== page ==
Ferries to the islands of Martha's Vineyard and Nantucket stopped running and courthouses were closed. Residents were urged to stay home and off the road.
The National Weather Service said the storm met blizzard standards with three hours of sustained 35-mph winds. Forecasters predicted snowfalls would total 6 inches to a foot in most of the Cape.
The off-shore storm affected much of eastern Massachusetts but was far weaker west of the Cape Cod Canal, which divides the peninsula from the mainland. High winds were reported in Boston but only a scattering of snow was predicted.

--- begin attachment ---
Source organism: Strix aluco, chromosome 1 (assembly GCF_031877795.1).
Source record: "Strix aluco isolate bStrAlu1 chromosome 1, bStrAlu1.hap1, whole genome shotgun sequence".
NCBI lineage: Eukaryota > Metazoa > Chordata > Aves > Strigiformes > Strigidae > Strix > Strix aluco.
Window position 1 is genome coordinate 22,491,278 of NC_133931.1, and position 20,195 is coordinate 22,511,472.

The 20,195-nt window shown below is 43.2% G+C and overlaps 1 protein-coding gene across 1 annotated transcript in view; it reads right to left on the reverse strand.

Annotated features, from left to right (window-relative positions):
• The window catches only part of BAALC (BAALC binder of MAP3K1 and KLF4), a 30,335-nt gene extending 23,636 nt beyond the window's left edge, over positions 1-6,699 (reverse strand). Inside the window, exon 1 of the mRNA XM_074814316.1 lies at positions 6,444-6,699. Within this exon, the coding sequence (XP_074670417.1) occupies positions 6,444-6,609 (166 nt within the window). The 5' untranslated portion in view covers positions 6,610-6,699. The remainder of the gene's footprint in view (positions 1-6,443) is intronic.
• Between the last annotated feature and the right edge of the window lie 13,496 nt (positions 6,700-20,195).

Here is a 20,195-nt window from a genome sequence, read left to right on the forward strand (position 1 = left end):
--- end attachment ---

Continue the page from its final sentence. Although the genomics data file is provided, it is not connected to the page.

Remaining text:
East of the canal was another story.
“It looks like the snow is coming down sideways,” George White, a Wellfleet fire lientenant, said. “Residents should stay home and stay off the roads. The roads are bad. We have snowplows out now.”
In Chatham, a 200-year-old house across from the beach collapsed. Officials said the house was being renovated and had been elevated.
Nantucket appeared to be hardest hit with wind gusts of more than 70 mph reported. More than 1,200 homes and businesses lost power, affecting a sizable percentage of the year-round population.
Officials said many of the drivers on the island who did venture out ended up stuck in snowbanks.
Forecasters predicted a return to more springlike weather for the Cape by Thursday.